While most people tend to have regular check-ups with their family physician – and some even visit the dentist consistently – the eye examination is often neglected, though it is equally important. Not only can a thorough eye exam detect vision problems, it can also uncover numerous systemic diseases including diabetes, hypertension (high blood pressure), rheumatoid arthritis, Crohn’s disease and colon problems, MS (multiple sclerosis) and others. A simple new procedure, currently in clinical trials, even shows promise in affecting the early detection of Alzheimer’s.
As you can see, comprehensive eye examinations are important, but how do you know just how often you should go to see your eye doctor?
When to Go
For healthy adults, most sources recommend eye examinations every two years up to age 60. After 60, an eye exam is recommended annually, or sometimes even more frequently. At this point in life, presbyopia often develops, or has already developed, and visual acuity fluctuates as you try to focus on different depths of field. If this sounds familiar, please see your doctor to see if glasses or presbyopia contacts are right for you.
Similarly, if you have diabetes or high blood pressure; a family history of eye disease like glaucoma or macular degeneration; or currently wear glasses/contact lenses, then you should also schedule annual visit. If you find your prescription has changed and it’s time to upgrade your lenses, ask your doctor about the latest offerings from Acuvue, Air Optix and Bausch & Lomb and see which is right for you.
For children, eye examinations are recommended at six months old, around three years of age and then prior to the start of school. Children with no troubling vision symptoms should continue to visit the eye doctor every two years. On the other hand, children facing potential issues such as a family history of eye disease, premature birth, developmental delays or strabismus (cross-eyed) should be evaluated annually. It is further recommended that children who already wear glasses or contacts see their eye doctor once a year, or more frequently.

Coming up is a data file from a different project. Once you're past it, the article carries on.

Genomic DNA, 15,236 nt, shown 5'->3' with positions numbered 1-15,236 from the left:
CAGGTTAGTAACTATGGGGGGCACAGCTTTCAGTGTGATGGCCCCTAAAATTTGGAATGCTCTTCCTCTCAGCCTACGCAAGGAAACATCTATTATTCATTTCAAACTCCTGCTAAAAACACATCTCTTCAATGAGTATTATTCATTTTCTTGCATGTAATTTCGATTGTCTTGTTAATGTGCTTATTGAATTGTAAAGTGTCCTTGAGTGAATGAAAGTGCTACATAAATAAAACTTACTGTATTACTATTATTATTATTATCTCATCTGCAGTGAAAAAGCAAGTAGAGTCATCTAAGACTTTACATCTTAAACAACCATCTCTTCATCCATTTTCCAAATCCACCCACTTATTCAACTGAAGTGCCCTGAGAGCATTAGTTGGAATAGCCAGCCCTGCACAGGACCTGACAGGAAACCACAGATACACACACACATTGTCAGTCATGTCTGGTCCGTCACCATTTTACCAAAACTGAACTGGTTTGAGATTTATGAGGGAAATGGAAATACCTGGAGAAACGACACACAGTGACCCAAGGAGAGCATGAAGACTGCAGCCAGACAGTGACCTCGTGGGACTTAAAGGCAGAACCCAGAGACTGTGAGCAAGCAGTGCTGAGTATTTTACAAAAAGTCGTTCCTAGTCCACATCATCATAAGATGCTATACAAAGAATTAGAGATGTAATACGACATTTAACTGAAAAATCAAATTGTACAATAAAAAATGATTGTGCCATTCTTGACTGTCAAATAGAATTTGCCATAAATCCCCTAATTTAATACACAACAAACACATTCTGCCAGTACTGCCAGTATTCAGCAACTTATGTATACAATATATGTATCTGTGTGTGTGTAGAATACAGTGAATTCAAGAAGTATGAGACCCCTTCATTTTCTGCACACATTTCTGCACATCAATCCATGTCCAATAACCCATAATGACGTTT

Who to See
When considering which eye care professional, there are three options: ophthalmologists (MDs), optometrists (ODs) and opticians. Find out which one is right for you by reading through their distinctions below.
- Ophthalmologists are certified, licensed, practicing physicians. They have completed medical school followed by an internship, and a residency of three plus years. His/her duties are as follows:
- Prescribes glasses and contact lenses for vision correction.
- Provides medical care for eye conditions such as glaucoma, macular degeneration, corneal ulcers and others.
- Performs eye surgeries on cataracts, glaucoma and other eye conditions.
- Does cosmetic surgery on areas around the eye.
- Implements treatment of eye problems related to systemic diseases.
- Optometrists are not physicians but medical professionals with a college degree as well as a four-year degree in optometry. Many optometrists follow-up their optometry degree with clinical training. An optometrist must:
- Perform vision exams for glasses and contact lenses.
- Fit eyeglasses and contacts.
- Diagnose eye conditions like glaucoma, cataracts, conjunctivitis and others.
- Prescribe medication (in approved states).
- Provide vision aids and visual therapy.
- Opticians are eye care professionals who are trained via licensed opticianry programs or apprenticeships. Opticians often have a two-year degree or certificate. An optician’s role includes:
- Taking measurements to ensure proper fit.
- Supplying, adjusting and repairing eyeglass lenses, frames and contact lenses.
- Instructing patients in proper use and care.
Ophthalmologists, optometrists and opticians often work together to ensure that patients get the best care available. When choosing, just be sure to make the decision based on your individual needs. Whichever eye care profession you select, don’t forget to make the appointment and stick to it – after all, your eye health and vision depend on it!